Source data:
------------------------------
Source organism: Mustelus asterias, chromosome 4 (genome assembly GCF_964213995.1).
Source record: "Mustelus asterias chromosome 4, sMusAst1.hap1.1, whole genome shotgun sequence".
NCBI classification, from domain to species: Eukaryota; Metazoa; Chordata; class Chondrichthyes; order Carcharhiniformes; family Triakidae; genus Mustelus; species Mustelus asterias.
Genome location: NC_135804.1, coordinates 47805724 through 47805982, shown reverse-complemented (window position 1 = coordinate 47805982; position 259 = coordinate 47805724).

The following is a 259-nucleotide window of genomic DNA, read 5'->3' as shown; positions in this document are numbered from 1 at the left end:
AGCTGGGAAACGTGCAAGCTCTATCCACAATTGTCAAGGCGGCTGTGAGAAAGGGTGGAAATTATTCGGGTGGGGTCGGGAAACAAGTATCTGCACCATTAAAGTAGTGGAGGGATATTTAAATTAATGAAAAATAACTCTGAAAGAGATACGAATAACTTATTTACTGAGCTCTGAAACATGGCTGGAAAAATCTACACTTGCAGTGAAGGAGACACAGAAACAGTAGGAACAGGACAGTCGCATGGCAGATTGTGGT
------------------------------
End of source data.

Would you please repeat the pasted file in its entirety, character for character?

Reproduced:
Source organism: Mustelus asterias, chromosome 4 (genome assembly GCF_964213995.1).
Source record: "Mustelus asterias chromosome 4, sMusAst1.hap1.1, whole genome shotgun sequence".
NCBI classification, from domain to species: Eukaryota; Metazoa; Chordata; class Chondrichthyes; order Carcharhiniformes; family Triakidae; genus Mustelus; species Mustelus asterias.
Genome location: NC_135804.1, coordinates 47805724 through 47805982, shown reverse-complemented (window position 1 = coordinate 47805982; position 259 = coordinate 47805724).

The following is a 259-nucleotide window of genomic DNA, read 5'->3' as shown; positions in this document are numbered from 1 at the left end:
AGCTGGGAAACGTGCAAGCTCTATCCACAATTGTCAAGGCGGCTGTGAGAAAGGGTGGAAATTATTCGGGTGGGGTCGGGAAACAAGTATCTGCACCATTAAAGTAGTGGAGGGATATTTAAATTAATGAAAAATAACTCTGAAAGAGATACGAATAACTTATTTACTGAGCTCTGAAACATGGCTGGAAAAATCTACACTTGCAGTGAAGGAGACACAGAAACAGTAGGAACAGGACAGTCGCATGGCAGATTGTGGT